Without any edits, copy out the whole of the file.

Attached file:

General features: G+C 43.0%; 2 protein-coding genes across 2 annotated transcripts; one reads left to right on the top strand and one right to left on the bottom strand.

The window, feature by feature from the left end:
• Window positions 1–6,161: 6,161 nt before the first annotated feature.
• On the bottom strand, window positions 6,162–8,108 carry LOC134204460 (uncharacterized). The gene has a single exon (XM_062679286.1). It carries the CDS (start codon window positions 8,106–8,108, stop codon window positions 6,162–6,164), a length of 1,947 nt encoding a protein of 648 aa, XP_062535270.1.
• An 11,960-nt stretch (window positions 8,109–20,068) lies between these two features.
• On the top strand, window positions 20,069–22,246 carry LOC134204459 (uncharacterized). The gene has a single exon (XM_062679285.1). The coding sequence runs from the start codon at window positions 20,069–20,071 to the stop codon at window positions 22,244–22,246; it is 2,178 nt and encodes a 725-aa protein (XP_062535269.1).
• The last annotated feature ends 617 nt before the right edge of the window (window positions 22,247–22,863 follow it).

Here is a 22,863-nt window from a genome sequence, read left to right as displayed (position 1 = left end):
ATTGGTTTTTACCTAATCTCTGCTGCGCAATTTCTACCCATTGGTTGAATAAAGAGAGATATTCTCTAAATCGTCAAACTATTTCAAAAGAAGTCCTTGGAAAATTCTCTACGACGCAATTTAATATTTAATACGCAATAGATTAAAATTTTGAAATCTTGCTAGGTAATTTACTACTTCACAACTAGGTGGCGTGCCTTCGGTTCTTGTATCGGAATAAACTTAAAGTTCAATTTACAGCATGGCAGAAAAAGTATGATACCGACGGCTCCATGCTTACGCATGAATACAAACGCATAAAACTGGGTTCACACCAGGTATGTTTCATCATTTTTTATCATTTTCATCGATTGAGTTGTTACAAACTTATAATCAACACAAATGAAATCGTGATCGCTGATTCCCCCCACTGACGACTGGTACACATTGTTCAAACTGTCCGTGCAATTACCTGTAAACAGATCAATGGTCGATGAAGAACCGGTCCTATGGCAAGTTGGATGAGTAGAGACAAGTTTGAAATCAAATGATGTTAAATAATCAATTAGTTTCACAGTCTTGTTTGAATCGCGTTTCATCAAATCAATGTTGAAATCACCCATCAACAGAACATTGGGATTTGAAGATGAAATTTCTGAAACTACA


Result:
General features: G+C 43.0%; 2 protein-coding genes across 2 annotated transcripts; one reads left to right on the top strand and one right to left on the bottom strand.

The window, feature by feature from the left end:
• Window positions 1–6,161: 6,161 nt before the first annotated feature.
• On the bottom strand, window positions 6,162–8,108 carry LOC134204460 (uncharacterized). The gene has a single exon (XM_062679286.1). It carries the CDS (start codon window positions 8,106–8,108, stop codon window positions 6,162–6,164), a length of 1,947 nt encoding a protein of 648 aa, XP_062535270.1.
• An 11,960-nt stretch (window positions 8,109–20,068) lies between these two features.
• On the top strand, window positions 20,069–22,246 carry LOC134204459 (uncharacterized). The gene has a single exon (XM_062679285.1). The coding sequence runs from the start codon at window positions 20,069–20,071 to the stop codon at window positions 22,244–22,246; it is 2,178 nt and encodes a 725-aa protein (XP_062535269.1).
• The last annotated feature ends 617 nt before the right edge of the window (window positions 22,247–22,863 follow it).

Here is a 22,863-nt window from a genome sequence, read left to right as displayed (position 1 = left end):
ATTGGTTTTTACCTAATCTCTGCTGCGCAATTTCTACCCATTGGTTGAATAAAGAGAGATATTCTCTAAATCGTCAAACTATTTCAAAAGAAGTCCTTGGAAAATTCTCTACGACGCAATTTAATATTTAATACGCAATAGATTAAAATTTTGAAATCTTGCTAGGTAATTTACTACTTCACAACTAGGTGGCGTGCCTTCGGTTCTTGTATCGGAATAAACTTAAAGTTCAATTTACAGCATGGCAGAAAAAGTATGATACCGACGGCTCCATGCTTACGCATGAATACAAACGCATAAAACTGGGTTCACACCAGGTATGTTTCATCATTTTTTATCATTTTCATCGATTGAGTTGTTACAAACTTATAATCAACACAAATGAAATCGTGATCGCTGATTCCCCCCACTGACGACTGGTACACATTGTTCAAACTGTCCGTGCAATTACCTGTAAACAGATCAATGGTCGATGAAGAACCGGTCCTATGGCAAGTTGGATGAGTAGAGACAAGTTTGAAATCAAATGATGTTAAATAATCAATTAGTTTCACAGTCTTGTTTGAATCGCGTTTCATCAAATCAATGTTGAAATCACCCATCAACAGAACATTGGGATTTGAAGATGAAATTTCTGAAACTACA